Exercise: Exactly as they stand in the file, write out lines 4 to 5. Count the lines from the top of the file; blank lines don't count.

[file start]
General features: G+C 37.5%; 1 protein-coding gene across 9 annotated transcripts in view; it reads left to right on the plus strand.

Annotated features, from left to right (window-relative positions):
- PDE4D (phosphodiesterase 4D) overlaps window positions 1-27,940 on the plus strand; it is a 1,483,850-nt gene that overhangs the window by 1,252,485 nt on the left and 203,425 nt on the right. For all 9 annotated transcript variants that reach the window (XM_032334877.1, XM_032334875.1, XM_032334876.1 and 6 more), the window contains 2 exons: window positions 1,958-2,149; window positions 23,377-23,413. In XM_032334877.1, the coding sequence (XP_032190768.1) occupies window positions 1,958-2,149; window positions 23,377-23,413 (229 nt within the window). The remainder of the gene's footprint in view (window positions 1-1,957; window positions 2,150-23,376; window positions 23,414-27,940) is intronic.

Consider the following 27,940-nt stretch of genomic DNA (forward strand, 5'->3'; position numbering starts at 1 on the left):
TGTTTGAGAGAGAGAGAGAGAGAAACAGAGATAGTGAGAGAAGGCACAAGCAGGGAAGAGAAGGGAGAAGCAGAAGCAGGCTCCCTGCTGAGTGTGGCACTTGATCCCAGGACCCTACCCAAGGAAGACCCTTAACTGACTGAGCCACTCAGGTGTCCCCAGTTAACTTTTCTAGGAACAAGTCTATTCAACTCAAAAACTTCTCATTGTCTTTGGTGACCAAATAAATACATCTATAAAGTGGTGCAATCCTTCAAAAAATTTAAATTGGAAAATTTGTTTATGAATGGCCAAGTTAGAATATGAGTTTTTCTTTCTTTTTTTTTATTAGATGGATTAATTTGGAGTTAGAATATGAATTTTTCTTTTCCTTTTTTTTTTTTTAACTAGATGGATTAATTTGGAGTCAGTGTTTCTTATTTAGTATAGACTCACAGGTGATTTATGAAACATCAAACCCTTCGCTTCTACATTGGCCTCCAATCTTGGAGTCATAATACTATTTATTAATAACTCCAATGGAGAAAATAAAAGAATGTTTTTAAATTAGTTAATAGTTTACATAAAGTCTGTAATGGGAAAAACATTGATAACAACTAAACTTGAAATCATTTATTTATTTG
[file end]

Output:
Consider the following 27,940-nt stretch of genomic DNA (forward strand, 5'->3'; position numbering starts at 1 on the left):
TGTTTGAGAGAGAGAGAGAGAGAAACAGAGATAGTGAGAGAAGGCACAAGCAGGGAAGAGAAGGGAGAAGCAGAAGCAGGCTCCCTGCTGAGTGTGGCACTTGATCCCAGGACCCTACCCAAGGAAGACCCTTAACTGACTGAGCCACTCAGGTGTCCCCAGTTAACTTTTCTAGGAACAAGTCTATTCAACTCAAAAACTTCTCATTGTCTTTGGTGACCAAATAAATACATCTATAAAGTGGTGCAATCCTTCAAAAAATTTAAATTGGAAAATTTGTTTATGAATGGCCAAGTTAGAATATGAGTTTTTCTTTCTTTTTTTTTATTAGATGGATTAATTTGGAGTTAGAATATGAATTTTTCTTTTCCTTTTTTTTTTTTTAACTAGATGGATTAATTTGGAGTCAGTGTTTCTTATTTAGTATAGACTCACAGGTGATTTATGAAACATCAAACCCTTCGCTTCTACATTGGCCTCCAATCTTGGAGTCATAATACTATTTATTAATAACTCCAATGGAGAAAATAAAAGAATGTTTTTAAATTAGTTAATAGTTTACATAAAGTCTGTAATGGGAAAAACATTGATAACAACTAAACTTGAAATCATTTATTTATTTG